Why the Indian Market Buys Gold When the Price is Falling

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The short response to such a question is that they aren’t. They are buying gold in Rupees, whose price has been stable as the gold price fell in the U.S. dollar. Because the Rupee is falling, gold has appeared to hold steady in the Rupee.

The short response to such a question is that they aren’t. They are buying gold in Rupees, whose price has been stable as the gold price fell in the U.S. dollar. Because the Rupee is falling, gold has appeared to hold steady in the Rupee. Because Indians see the Rupee as a problem there is even more incentive to buy gold for the security of their daughters as they enter marriage. But in this essay we also look at other currencies where gold has done its job of holding up when local equities have fallen.

In the Eurozone recent weeks have seen the euro fall from $1.60 to the present $1.25 a fall of 22%. This is the time that gold has fallen in the U.S. dollar from $900 to $700, a fall 22%. However, look at this another way. In the euro, gold has remained steady at +euro560 of late.

Four of the most important gold markets in the world are India, South Africa, Canada and Australia. In recent weeks all four of the currencies has fallen as the dollar rose. All four countries have been the darlings of the ‘carry trade’ where cheap money was borrowed in the States or Japan to invest in these high interest-paying currencies.

  • In India the Rupee has fallen from Rs.40 to nearly Rs.50 to the U.S. dollar, a 25% fall.
  • In South Africa the Rand has fallen from R7 to R11.5 a 64% fall.
  • In Canada the ‘loonie’ has fallen from C$0.98 to C$1.27 a nearly 30% fall.
  • In Australia the A$ has fallen from A$1.00 to A$1.57 a 57% fall.

Now consider how far gold has fallen since these currencies were at their highs. The gold price was just below $900 so let’s take $900 as the level on which we base our numbers. It is now at $700. This is 22% fall in the gold price. This means that the gold price in these currencies has performed as follows:

  • At Rs.40: U.S.$ the gold price was Rs.11,574 for 10Grams [the usual unit price for gold there. Now it is Rs.11,252 nearly the same as earlier in the year. That is why Indians are buying now. The price has stabilized in their currency and as an incentive their currency has weakened in gold terms justifying more gold purchases.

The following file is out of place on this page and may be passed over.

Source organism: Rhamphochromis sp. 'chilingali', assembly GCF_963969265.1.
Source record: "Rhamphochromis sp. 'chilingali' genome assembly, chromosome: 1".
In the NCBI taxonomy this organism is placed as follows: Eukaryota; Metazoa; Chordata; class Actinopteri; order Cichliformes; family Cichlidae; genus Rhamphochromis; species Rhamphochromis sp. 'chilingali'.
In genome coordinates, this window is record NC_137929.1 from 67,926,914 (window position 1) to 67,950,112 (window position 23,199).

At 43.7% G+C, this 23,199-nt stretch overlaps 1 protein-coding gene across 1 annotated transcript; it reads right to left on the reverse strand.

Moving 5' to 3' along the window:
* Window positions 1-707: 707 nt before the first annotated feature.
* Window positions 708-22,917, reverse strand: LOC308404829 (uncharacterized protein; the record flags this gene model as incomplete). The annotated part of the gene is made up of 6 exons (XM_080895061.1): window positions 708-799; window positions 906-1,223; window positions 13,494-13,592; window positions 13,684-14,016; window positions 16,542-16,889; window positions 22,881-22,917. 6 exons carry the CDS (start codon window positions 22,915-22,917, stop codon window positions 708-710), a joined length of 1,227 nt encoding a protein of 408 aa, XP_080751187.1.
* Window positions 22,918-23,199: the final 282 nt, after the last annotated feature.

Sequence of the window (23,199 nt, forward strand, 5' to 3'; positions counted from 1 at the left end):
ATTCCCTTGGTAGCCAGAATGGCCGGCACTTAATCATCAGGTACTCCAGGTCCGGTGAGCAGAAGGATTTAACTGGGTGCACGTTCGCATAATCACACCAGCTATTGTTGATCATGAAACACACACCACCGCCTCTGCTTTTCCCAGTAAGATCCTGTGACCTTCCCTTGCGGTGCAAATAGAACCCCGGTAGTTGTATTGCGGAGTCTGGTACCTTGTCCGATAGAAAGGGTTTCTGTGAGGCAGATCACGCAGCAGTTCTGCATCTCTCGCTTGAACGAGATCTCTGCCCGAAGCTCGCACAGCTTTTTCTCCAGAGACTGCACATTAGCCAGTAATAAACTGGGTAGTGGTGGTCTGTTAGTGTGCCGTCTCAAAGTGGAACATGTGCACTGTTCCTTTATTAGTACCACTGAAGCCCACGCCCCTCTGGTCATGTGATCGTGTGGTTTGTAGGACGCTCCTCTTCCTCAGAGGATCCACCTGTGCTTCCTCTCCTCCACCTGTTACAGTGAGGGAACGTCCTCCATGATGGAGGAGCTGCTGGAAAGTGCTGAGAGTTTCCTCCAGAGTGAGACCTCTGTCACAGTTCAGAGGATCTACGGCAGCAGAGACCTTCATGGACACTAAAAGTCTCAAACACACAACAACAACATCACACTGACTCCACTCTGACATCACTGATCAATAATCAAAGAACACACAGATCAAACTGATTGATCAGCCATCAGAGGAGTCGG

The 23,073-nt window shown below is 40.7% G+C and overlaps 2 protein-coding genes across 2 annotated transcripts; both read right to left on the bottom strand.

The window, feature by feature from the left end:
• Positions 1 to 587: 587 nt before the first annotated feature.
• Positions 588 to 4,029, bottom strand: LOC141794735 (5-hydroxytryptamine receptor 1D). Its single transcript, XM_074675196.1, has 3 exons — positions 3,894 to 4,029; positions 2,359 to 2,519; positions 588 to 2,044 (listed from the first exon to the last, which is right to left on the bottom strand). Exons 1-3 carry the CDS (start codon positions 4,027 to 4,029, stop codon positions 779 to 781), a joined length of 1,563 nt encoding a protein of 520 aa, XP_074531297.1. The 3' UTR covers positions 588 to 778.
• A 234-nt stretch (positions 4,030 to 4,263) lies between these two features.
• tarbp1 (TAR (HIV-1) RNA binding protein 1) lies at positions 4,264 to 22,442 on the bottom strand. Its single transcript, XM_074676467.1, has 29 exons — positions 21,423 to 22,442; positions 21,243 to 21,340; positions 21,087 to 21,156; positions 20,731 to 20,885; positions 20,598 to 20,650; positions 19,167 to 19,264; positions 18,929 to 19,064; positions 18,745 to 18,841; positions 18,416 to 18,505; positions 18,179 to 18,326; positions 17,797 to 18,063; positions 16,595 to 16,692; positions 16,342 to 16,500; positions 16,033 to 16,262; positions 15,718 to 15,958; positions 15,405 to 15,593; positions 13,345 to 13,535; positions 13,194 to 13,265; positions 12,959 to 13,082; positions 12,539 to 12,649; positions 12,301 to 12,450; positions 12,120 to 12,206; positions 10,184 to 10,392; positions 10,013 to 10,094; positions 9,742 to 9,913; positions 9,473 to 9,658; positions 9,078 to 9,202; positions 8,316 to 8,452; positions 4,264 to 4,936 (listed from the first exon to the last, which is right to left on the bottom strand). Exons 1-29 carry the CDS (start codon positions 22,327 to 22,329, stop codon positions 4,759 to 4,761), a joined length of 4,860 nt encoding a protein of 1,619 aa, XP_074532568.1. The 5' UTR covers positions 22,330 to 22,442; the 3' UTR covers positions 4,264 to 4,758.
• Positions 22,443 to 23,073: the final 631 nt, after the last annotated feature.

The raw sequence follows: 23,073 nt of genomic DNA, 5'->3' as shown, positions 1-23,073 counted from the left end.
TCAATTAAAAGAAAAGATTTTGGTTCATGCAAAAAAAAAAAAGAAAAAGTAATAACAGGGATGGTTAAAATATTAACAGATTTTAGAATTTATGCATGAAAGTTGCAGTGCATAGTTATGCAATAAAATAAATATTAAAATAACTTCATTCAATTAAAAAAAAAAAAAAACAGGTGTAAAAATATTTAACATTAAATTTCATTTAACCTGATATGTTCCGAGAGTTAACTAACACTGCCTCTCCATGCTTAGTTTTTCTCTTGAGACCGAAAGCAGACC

• AtR7.00: $1 the gold price in Rands was R6,300 an ounce. At R11.5 and $700 the gold price in Rands is R8,050 an appreciation of nearly 28%.
  • In Canada at C$0.98 and gold at $900 the gold price was C$882. After the fall to $700 and C$1.27 it stands at C$889 up C$7.
  • In Australia at A$1 and gold at U.S.900 it was A$900 and now it isA$1,099 a 22.1% appreciation.

For India, a gold buying nation, gold is steady in the days before the important gold buying festival of lights, Diwali, and subsequent festivals. In the remaining three gold producing countries producers are encouraged by their local currency gold price, as it is the price in which they are paid.

In all those countries gold is providing that wealth-retaining role that is expected of it. And that is in a market where the gold price is falling far too much and is soon likely to recover. Imagine a recovery back to over $1,050, a figure that is more than on the cards and you have an additional 50% rise in these numbers. We have to qualify this and say that we do expect these currencies to appreciate as gold rises. Nevertheless, gold will perform wonderfully, in this event.

Once the rise in the dollar is complete as the demand for the dollar is met by increasing liquidity, expect the gold price to rise more and show again how in a weakening currency gold is a great investment.

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